(same as S_A_ST 4800). This course traces the origins of Indian and Chinese philosophical world views. Included are the major ideas in Hindu, Jaina, and Buddhist thought in India, and Taoism and Confucianism in China. Emphasis is placed on the diverse, assimilative, and pragmatic nature of Indian thought and its impact on contemporary Asian philosophy.

Credit Hours: 3
Prerequisites: sophomore standing
Recommended: one course in Philosophy


PHIL 4810: Philosophy of India

(same as S_A_ST 4810). General development of Indian philosophy.

Credit Hours: 3
Prerequisites: sophomore standing
Recommended: one course in Philosophy


PHIL 4850: Special Readings in Philosophy

Special Readings in Philosophy.

Credit Hour: 1-3
Prerequisites: junior standing


PHIL 4950: Senior Seminar in Philosophy

A capstone course required of and only open to senior Philosophy majors. Course content will vary, depending on the professor teaching the course.

Credit Hours: 3
Prerequisites: senior Philosophy major


PHIL 4950W: Senior Seminar in Philosophy - Writing Intensive

A capstone course required of and only open to senior Philosophy majors. Course content will vary, depending on the professor teaching the course.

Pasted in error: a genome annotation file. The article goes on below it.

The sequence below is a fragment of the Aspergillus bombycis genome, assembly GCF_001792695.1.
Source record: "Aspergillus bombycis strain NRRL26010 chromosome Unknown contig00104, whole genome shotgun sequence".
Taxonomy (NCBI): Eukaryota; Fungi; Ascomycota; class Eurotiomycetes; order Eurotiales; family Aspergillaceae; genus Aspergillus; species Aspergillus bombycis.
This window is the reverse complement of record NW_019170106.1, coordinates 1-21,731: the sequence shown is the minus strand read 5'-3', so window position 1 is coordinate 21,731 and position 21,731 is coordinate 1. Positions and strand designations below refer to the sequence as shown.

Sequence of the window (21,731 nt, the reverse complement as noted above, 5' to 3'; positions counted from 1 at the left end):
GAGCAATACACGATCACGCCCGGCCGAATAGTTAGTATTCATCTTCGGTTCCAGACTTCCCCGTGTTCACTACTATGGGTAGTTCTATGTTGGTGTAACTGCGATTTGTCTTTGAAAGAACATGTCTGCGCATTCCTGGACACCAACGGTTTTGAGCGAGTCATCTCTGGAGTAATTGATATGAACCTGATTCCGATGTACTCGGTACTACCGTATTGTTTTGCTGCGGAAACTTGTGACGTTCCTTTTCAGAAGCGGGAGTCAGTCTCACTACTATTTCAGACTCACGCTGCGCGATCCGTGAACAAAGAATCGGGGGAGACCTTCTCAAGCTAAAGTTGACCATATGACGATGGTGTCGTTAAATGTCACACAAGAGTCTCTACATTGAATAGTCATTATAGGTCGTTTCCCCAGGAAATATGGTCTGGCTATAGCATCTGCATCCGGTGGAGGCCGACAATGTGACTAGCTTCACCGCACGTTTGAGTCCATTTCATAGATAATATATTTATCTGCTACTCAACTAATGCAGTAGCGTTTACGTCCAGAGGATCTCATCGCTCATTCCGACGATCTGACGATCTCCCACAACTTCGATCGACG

Credit Hours: 3
Prerequisites: senior Philosophy major


PHIL 4998: Honors I in Philosophy

Special work for Honors candidates.

Credit Hours: 3
Prerequisites: junior standing


PHIL 4999: Honors II in Philosophy

Special work for Honors candidates.

Credit Hours: 3
Prerequisites: junior standing


PHIL 7001: Topics in Philosophy-General

Organized study of selected topics. Subjects and earnable credit may vary from semester to semester.

Credit Hour: 1-99
Prerequisites: instructor's consent, departmental consent for repetition


PHIL 7005: Topics in Philosophy-Humanities

Organized study of selected topics. Subjects and earnable credit may vary from semester to semester. Departmental consent for repetition. Prerequisites: instructor's consent

Credit Hour: 1-99


PHIL 7100: Philosophy of Language

(same as LINGST 7100). Examination of contemporary views of the relationship between language, minds, and the world.

Credit Hours: 3
Prerequisites: PHIL 2700 or instructor's consent
Recommended: Some work in PHIL 1000, PHIL 3000 or PHIL 3200


PHIL 7110: Advanced Logic